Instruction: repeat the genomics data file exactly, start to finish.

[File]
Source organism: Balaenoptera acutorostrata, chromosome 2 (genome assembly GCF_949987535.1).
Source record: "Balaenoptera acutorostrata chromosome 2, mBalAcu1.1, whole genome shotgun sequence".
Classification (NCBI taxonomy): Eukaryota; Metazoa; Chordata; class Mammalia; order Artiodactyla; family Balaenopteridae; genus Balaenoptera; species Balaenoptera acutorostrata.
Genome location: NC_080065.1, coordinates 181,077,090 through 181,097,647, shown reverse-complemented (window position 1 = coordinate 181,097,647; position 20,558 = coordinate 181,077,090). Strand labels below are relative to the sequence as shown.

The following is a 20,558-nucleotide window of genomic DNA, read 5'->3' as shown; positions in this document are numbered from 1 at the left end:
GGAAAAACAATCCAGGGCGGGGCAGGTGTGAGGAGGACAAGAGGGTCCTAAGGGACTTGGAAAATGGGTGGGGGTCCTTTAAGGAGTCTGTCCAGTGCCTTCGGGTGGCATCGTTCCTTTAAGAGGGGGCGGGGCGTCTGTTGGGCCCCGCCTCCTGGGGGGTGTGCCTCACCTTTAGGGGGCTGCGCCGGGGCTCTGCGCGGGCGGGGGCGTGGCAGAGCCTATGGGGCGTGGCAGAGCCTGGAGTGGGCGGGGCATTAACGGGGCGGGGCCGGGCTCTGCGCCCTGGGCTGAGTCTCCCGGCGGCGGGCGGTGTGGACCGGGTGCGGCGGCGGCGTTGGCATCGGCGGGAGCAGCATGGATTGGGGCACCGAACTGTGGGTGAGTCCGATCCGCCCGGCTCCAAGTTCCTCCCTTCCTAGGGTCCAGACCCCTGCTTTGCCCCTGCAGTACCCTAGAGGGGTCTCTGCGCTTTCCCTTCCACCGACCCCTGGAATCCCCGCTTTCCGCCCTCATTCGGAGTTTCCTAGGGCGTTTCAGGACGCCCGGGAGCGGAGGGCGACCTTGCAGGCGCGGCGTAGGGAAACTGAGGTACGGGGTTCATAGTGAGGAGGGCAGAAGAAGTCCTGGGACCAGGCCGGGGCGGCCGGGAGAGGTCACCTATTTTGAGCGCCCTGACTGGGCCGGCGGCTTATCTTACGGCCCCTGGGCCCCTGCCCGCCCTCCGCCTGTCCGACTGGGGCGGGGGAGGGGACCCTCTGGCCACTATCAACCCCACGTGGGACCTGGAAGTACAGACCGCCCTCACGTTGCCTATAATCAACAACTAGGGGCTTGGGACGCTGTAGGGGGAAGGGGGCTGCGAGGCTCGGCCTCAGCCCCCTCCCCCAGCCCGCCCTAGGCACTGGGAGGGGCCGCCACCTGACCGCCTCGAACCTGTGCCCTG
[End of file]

Source organism: Balaenoptera acutorostrata, chromosome 2 (genome assembly GCF_949987535.1).
Source record: "Balaenoptera acutorostrata chromosome 2, mBalAcu1.1, whole genome shotgun sequence".
Classification (NCBI taxonomy): Eukaryota; Metazoa; Chordata; class Mammalia; order Artiodactyla; family Balaenopteridae; genus Balaenoptera; species Balaenoptera acutorostrata.
Genome location: NC_080065.1, coordinates 181,077,090 through 181,097,647, shown reverse-complemented (window position 1 = coordinate 181,097,647; position 20,558 = coordinate 181,077,090). Strand labels below are relative to the sequence as shown.

The following is a 20,558-nucleotide window of genomic DNA, read 5'->3' as shown; positions in this document are numbered from 1 at the left end:
GGAAAAACAATCCAGGGCGGGGCAGGTGTGAGGAGGACAAGAGGGTCCTAAGGGACTTGGAAAATGGGTGGGGGTCCTTTAAGGAGTCTGTCCAGTGCCTTCGGGTGGCATCGTTCCTTTAAGAGGGGGCGGGGCGTCTGTTGGGCCCCGCCTCCTGGGGGGTGTGCCTCACCTTTAGGGGGCTGCGCCGGGGCTCTGCGCGGGCGGGGGCGTGGCAGAGCCTATGGGGCGTGGCAGAGCCTGGAGTGGGCGGGGCATTAACGGGGCGGGGCCGGGCTCTGCGCCCTGGGCTGAGTCTCCCGGCGGCGGGCGGTGTGGACCGGGTGCGGCGGCGGCGTTGGCATCGGCGGGAGCAGCATGGATTGGGGCACCGAACTGTGGGTGAGTCCGATCCGCCCGGCTCCAAGTTCCTCCCTTCCTAGGGTCCAGACCCCTGCTTTGCCCCTGCAGTACCCTAGAGGGGTCTCTGCGCTTTCCCTTCCACCGACCCCTGGAATCCCCGCTTTCCGCCCTCATTCGGAGTTTCCTAGGGCGTTTCAGGACGCCCGGGAGCGGAGGGCGACCTTGCAGGCGCGGCGTAGGGAAACTGAGGTACGGGGTTCATAGTGAGGAGGGCAGAAGAAGTCCTGGGACCAGGCCGGGGCGGCCGGGAGAGGTCACCTATTTTGAGCGCCCTGACTGGGCCGGCGGCTTATCTTACGGCCCCTGGGCCCCTGCCCGCCCTCCGCCTGTCCGACTGGGGCGGGGGAGGGGACCCTCTGGCCACTATCAACCCCACGTGGGACCTGGAAGTACAGACCGCCCTCACGTTGCCTATAATCAACAACTAGGGGCTTGGGACGCTGTAGGGGGAAGGGGGCTGCGAGGCTCGGCCTCAGCCCCCTCCCCCAGCCCGCCCTAGGCACTGGGAGGGGCCGCCACCTGACCGCCTCGAACCTGTGCCCTG